Updated: Mar 08, 2019
Author: William P Baugh, MD; Chief Editor: Dirk M Elston, MD 



In 1962, Headington and French first described trichilemmoma as a benign neoplasm with differentiation toward pilosebaceous follicular epithelium,[1] or outer root sheath. Although unusual, at times, a central zone of desmoplasia may develop and thus be termed desmoplasia trichilemmoma.[2] While benign in nature, the significance of trichilemmoma resides in the association with Cowden disease (ie, multiple hamartoma syndrome), nevus sebaceous, and the need to differentiate trichilemmomas from other more aggressive cutaneous tumors, such as trichilemmal carcinoma.

Clinically, trichilemmomas present as well-defined, smooth, asymptomatic papules or verrucoid growths. They may appear as a solitary or multiple lesions, and they usually are found on the head and face (see the image below). These papules often mimic a basal cell carcinoma or a verruca.

A patient with trichilemmoma papules on the face. A patient with trichilemmoma papules on the face.

Trichilemmomas are often reported in association with several other neoplasms. Trichilemmoma is most commonly found secondary to nevus sebaceous of Jadassohn.[3] . Nevus sebaceous is classified as a congenital cutaneous hamartoma that presents on the scalp or face sometime between birth and childhood development.[2] Several articles have reported trichilemmomas also appearing alongside trichoblastoma, sebaceous adenoma, and syringocystadenoma papilliferum.[4, 5]

When multiple trichilemmomas are present, Cowden disease should be suspected, especially if associated with oral fibromas, goiter, gastrointestinal polyposis, thyroid disease, or a family history of breast cancer.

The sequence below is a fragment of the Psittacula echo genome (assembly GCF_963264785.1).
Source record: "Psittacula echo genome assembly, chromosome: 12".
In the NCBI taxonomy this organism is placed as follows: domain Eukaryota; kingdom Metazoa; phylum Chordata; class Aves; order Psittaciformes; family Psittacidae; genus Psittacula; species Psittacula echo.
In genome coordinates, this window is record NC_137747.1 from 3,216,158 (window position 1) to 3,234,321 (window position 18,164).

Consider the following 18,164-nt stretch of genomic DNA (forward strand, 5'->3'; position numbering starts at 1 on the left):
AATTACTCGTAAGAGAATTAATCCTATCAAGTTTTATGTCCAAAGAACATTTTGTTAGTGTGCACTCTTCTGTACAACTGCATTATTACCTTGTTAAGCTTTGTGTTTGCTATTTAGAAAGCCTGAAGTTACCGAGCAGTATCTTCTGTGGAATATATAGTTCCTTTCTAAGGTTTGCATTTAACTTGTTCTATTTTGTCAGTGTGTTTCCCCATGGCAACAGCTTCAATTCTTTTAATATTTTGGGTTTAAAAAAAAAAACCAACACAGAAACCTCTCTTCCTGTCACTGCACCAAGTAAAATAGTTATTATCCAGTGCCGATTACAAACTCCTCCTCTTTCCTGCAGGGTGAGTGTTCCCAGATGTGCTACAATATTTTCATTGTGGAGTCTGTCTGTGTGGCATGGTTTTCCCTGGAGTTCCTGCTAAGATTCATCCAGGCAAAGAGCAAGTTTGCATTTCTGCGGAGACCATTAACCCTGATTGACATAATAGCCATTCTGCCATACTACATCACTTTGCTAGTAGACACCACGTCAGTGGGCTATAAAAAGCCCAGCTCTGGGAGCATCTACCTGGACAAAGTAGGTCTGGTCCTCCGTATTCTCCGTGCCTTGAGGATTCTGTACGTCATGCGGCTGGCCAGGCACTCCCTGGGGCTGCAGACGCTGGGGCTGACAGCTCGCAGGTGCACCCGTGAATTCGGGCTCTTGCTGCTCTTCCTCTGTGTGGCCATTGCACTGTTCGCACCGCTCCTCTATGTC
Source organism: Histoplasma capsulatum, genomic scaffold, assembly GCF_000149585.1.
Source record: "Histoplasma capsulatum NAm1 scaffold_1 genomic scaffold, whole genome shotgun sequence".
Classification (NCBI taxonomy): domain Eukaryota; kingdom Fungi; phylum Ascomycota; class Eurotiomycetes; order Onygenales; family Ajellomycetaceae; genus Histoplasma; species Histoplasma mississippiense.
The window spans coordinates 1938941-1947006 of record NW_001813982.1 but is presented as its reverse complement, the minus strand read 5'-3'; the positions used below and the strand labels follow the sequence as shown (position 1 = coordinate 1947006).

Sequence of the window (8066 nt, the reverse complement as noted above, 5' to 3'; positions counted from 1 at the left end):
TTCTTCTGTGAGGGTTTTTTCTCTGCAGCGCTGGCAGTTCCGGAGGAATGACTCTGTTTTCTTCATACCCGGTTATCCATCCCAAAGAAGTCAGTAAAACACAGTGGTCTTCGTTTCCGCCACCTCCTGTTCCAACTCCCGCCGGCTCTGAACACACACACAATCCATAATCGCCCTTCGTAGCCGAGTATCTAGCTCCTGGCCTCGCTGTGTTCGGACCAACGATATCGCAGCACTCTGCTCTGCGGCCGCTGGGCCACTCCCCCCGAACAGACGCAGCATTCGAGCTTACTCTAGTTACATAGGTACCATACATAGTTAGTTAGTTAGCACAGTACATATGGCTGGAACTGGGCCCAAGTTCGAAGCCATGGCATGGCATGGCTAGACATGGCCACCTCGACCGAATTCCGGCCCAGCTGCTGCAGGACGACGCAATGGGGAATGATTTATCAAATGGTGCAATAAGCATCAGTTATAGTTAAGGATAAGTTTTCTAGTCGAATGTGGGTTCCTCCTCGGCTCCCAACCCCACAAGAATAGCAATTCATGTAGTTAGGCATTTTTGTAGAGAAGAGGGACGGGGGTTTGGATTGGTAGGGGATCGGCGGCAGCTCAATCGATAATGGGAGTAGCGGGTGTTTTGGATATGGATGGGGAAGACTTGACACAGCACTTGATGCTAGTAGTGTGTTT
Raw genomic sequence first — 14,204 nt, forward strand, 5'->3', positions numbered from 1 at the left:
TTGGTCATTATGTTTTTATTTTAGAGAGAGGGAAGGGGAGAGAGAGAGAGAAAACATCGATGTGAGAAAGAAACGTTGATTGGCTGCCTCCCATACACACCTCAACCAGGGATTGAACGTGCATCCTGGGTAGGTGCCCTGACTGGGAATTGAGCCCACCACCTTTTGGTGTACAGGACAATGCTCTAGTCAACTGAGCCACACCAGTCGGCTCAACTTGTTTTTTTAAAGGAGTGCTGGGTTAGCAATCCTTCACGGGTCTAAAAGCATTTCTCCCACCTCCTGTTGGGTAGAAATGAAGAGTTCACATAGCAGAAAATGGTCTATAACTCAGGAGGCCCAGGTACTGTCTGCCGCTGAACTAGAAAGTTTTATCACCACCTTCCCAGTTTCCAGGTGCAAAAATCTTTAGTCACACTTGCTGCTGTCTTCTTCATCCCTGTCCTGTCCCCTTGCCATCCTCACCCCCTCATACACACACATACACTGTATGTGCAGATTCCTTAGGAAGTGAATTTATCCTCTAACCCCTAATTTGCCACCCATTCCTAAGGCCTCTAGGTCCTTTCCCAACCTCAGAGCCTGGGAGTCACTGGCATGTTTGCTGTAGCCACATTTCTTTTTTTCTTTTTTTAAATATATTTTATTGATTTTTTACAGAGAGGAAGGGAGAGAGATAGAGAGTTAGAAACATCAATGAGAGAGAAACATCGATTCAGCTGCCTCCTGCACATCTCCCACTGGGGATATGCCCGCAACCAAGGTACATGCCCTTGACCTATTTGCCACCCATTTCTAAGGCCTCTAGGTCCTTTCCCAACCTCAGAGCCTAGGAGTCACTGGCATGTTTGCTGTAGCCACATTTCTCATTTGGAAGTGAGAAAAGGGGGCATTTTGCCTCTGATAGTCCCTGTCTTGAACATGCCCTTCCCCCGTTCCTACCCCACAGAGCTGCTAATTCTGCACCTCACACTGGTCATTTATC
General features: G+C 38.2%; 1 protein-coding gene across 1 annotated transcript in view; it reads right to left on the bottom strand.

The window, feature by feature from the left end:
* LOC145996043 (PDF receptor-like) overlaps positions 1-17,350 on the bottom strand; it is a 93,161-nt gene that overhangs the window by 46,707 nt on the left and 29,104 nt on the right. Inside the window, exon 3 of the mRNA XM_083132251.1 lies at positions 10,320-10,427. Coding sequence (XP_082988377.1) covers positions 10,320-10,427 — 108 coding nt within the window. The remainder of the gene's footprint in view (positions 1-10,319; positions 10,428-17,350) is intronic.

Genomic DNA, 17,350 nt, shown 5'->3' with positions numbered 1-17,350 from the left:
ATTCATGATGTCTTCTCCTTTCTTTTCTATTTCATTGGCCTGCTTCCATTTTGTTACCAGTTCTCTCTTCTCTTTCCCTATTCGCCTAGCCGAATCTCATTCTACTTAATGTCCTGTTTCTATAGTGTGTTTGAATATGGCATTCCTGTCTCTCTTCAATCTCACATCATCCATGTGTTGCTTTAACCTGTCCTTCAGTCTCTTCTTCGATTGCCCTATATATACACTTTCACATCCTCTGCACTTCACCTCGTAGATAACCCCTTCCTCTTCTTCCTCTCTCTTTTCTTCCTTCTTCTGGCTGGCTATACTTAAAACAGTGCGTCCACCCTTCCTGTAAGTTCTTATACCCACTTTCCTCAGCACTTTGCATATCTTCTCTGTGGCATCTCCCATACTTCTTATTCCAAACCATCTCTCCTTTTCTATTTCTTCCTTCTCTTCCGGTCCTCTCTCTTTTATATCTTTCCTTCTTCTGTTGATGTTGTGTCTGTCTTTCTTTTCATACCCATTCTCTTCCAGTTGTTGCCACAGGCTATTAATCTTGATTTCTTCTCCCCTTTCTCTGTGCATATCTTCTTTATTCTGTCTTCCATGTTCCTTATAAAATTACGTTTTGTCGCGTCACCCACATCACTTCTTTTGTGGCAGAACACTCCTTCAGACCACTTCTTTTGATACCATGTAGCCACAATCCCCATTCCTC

The underlying cause of trichilemmomas is unknown. Because of its histologic similarity to a wart, some researchers have investigated a viral etiology.[6, 7]

Johnson et al[8] performed histologic and ultrastructural analyses of 10 hyperkeratotic lesions on the extremities and 2 keratotic lesions on the face in a patient with Cowden disease. They were unable to find evidence of a viral infection in the tissues examined. Leonardi et al[9] performed a study on 25 trichilemmomas, revealing no evidence of human papillomavirus DNA in the lesions. Most trichilemmomas, therefore, appear to represent a benign tumor with differentiation towards the follicular outer root sheath (trichilemma).[7]

Stierman et al[10] were unable to detect human papillomavirus (HPV)–1, HPV-2, or mixed genital-type HPV infection in trichilemmomas using in situ hybridization. It was suggested that the association between HPV infection and the hair follicle is both one of the permanent sources of HPV DNA and the site of origin for trichilemmomas.[11] The development of trichilemmomas may be independent factors associated with increasing age, rather than HPV being an oncogenic stimulus for trichilemmomas.

Conversely, Rohwedder et al used the polymerase chain reaction (PCR) technique to show 11 cases of HPV-positive trichilemmoma. So far, HPV types 6b, 15, 17, 23, 27, and 28 have been identified in both solitary trichilemmoma lesions and in patients with Cowden syndrome.[11, 12]

Cowden syndrome is a rare autosomal dominant condition characterized by the formation of multiple types of hamartomas and neoplastic growths, which may be found throughout different body systems. This syndrome is thought to be due to the PTEN mutation, a germline mutation in exon 8 of the phosphatase and tensin homolog deleted on chromosome 10.[13] It is a point mutation of C to T at codon 1003 (CGA → TGA, arginine → stop codon). This defect demonstrates incomplete genetic penetrance with variable expressivity. Loss of heterozygosity may lead to tumor formation.[14]

The syndrome is allelic to other PTEN -related syndromes such as Lhermitte-Duclos disease (dysplastic cerebellar gangliocytoma) and Bannayan-Riley-Ruvalcaba syndrome, which is characterized by genital lentigines and hamartomatous growths. Families or patients with overlapping features have been described.[15, 16]


The cause of a trichilemmoma is unknown. Because trichilemmoma shares some morphologic and histologic features with a verruca, some researchers have postulated that a virus may induce these lesions. Increased risk has also been found when subjects have a history of long exposure to sunlight.[17]